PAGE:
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In an application where some variables have the same name, it might be difficult to set a breakpoint for those variables.
Setting a breakpoint for a variable, using a C-SPY macro or in the Watch window, might fail. One possible reason for this is that C-SPY finds multiple variables with the same name. This technical note gives advice for this situation.
Use a specified reference that includes information about the location of the symbol. The syntax for a symbol location is:
Here follow five examples.
If the files main.c and test.c contain a static global (file global) variable called testvar, the syntax to use in the Watch window is:
If the file main.c contains a function called testfunc with a local variable called testvar, the syntax to add this variable to the Watch window is:
As long as function names are unique, main\ should be redundant. When debugging with extra image, debug information function names might not be unique. In such cases, it makes sense to use unique module names.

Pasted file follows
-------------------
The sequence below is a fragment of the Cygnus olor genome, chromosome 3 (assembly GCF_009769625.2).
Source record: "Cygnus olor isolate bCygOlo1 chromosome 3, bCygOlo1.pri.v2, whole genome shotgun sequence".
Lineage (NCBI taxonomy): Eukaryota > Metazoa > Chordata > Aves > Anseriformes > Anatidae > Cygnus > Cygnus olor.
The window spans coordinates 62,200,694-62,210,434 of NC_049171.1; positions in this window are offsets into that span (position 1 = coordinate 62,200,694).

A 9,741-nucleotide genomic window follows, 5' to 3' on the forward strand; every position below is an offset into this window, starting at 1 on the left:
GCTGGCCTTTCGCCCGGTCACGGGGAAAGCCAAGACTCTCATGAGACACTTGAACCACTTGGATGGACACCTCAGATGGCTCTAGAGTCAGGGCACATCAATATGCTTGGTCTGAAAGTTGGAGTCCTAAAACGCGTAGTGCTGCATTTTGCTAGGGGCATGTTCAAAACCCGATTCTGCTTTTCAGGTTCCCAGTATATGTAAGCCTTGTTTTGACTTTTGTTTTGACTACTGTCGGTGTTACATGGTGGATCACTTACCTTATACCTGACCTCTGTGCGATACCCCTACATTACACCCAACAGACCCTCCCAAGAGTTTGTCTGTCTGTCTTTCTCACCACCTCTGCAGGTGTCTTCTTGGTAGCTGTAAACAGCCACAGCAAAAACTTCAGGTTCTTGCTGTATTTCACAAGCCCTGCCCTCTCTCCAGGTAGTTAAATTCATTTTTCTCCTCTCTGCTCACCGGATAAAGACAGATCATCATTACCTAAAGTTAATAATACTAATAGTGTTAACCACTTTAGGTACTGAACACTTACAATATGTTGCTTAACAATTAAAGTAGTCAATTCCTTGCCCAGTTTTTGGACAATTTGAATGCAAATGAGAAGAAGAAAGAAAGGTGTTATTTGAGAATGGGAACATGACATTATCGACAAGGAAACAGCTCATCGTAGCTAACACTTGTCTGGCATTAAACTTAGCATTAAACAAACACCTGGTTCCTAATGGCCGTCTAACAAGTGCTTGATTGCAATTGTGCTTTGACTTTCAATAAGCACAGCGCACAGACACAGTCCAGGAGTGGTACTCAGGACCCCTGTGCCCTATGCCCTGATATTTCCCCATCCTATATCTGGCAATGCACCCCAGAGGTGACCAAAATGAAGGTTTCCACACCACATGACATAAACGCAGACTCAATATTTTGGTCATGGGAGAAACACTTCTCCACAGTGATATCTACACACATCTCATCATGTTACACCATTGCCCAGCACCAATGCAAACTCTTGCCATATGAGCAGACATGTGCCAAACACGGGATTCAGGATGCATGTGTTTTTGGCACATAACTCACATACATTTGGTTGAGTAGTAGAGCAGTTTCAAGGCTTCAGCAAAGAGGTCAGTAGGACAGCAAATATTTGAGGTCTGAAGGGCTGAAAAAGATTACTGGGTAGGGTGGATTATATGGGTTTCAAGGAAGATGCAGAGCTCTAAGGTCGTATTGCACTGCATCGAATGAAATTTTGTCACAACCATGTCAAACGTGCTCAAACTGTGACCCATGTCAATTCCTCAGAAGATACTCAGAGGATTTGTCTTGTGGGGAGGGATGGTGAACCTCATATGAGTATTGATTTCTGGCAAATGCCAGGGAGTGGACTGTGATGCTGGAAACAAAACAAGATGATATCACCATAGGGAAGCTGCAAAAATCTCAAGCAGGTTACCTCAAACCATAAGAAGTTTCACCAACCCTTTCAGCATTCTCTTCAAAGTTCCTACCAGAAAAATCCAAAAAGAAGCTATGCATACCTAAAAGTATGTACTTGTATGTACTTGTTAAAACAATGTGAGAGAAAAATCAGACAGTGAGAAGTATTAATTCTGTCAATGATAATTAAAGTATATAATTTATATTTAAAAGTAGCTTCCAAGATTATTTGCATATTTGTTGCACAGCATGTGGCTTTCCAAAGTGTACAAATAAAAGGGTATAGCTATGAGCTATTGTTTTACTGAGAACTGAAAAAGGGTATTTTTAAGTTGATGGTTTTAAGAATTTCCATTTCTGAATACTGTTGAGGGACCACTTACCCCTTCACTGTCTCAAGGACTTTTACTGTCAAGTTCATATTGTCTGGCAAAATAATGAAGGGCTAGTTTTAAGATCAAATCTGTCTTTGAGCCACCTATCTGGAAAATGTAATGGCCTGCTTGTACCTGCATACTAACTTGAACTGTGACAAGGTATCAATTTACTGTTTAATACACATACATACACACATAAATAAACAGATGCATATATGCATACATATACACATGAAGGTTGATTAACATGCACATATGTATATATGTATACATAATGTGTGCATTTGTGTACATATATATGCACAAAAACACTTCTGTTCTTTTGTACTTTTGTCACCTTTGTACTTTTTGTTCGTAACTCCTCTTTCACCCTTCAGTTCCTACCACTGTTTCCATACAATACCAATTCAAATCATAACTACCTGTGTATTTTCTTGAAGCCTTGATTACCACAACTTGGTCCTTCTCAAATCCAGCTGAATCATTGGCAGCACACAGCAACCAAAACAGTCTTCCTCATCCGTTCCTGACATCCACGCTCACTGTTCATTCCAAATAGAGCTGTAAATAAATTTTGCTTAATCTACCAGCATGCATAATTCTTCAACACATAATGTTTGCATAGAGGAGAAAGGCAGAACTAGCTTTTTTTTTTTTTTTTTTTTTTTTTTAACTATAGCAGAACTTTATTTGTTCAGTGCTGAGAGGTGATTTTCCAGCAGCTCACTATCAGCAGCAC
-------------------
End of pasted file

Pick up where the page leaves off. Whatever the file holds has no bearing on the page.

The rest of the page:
When using C-SPY macros (like __setSimBreak), the backslash ( \ ) needs to be protected with an extra backslash. For example:
__setSimBreak("main\\testvar", "R", "Do_the_testvar_Read_action()");
In the archive, there are four pictures that illustrate how C-SPY handles the situation:
When names are identical, there is a risk for a syntax error. If there are:
The reference t0\t will produce:
[syntax error, unexpected BACKSLASH, expecting COLON2]
Some alternatives (with different limitations/drawbacks) are:
By informing C-SPY about Module, Function and Symbol names, it becomes possible to reference one out of several variables using the same name.
In the Debugging guide there are more examples under the heading C-SPY EXPRESSIONS.
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